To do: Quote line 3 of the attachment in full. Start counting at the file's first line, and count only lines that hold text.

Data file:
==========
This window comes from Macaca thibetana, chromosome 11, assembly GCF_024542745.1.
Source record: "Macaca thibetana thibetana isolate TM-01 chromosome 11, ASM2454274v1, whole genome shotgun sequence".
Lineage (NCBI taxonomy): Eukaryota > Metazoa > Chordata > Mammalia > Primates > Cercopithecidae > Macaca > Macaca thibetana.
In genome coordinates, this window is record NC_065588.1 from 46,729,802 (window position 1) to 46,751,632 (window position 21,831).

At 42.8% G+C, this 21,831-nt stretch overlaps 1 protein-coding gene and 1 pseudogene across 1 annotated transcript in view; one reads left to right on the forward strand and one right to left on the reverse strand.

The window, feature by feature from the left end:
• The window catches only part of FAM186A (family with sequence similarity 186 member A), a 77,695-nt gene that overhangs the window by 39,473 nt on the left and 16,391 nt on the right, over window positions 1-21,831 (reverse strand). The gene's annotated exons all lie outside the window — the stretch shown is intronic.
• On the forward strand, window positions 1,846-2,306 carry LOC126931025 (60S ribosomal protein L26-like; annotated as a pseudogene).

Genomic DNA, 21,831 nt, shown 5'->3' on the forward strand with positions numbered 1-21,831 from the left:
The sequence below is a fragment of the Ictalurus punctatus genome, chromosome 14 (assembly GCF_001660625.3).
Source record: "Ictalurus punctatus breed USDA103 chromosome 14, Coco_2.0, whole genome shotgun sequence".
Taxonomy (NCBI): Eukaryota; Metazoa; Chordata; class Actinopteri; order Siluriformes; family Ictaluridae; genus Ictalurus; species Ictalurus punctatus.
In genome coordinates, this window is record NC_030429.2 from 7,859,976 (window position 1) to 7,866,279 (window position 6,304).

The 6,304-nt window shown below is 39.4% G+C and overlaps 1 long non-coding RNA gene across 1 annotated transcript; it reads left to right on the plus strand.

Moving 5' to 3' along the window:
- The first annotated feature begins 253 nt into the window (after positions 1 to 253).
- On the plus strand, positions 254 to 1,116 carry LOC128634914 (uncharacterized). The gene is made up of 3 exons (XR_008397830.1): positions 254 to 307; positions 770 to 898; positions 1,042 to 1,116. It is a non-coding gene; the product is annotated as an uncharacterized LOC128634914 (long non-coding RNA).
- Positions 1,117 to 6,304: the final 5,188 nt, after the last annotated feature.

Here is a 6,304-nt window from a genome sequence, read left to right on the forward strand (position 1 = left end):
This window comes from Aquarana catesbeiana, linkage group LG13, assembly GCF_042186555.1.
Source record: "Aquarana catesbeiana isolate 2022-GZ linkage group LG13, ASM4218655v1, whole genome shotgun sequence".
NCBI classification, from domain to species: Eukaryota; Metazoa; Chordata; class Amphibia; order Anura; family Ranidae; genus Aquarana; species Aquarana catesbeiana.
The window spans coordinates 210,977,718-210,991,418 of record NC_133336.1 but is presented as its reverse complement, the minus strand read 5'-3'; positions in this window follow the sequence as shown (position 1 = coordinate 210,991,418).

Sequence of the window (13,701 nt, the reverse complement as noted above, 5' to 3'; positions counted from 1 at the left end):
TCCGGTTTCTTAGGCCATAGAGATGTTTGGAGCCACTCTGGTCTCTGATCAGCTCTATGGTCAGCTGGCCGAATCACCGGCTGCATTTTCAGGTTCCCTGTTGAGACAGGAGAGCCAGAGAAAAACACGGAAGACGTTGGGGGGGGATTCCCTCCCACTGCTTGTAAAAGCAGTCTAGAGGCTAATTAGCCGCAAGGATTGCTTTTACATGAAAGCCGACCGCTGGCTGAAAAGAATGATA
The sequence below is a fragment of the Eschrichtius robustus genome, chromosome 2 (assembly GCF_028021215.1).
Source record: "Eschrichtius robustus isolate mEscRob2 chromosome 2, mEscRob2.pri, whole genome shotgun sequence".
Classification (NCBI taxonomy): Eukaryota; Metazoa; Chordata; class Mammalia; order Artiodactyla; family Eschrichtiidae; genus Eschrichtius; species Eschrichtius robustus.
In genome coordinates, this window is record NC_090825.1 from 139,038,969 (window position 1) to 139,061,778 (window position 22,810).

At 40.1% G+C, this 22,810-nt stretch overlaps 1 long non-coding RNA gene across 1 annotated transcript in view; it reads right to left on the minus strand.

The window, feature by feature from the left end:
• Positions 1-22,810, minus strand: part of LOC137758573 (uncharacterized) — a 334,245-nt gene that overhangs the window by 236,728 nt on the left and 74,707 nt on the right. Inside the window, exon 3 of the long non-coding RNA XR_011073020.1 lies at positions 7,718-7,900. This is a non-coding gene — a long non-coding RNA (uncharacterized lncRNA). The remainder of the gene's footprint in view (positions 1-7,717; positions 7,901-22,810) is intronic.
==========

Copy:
Lineage (NCBI taxonomy): Eukaryota > Metazoa > Chordata > Mammalia > Primates > Cercopithecidae > Macaca > Macaca thibetana.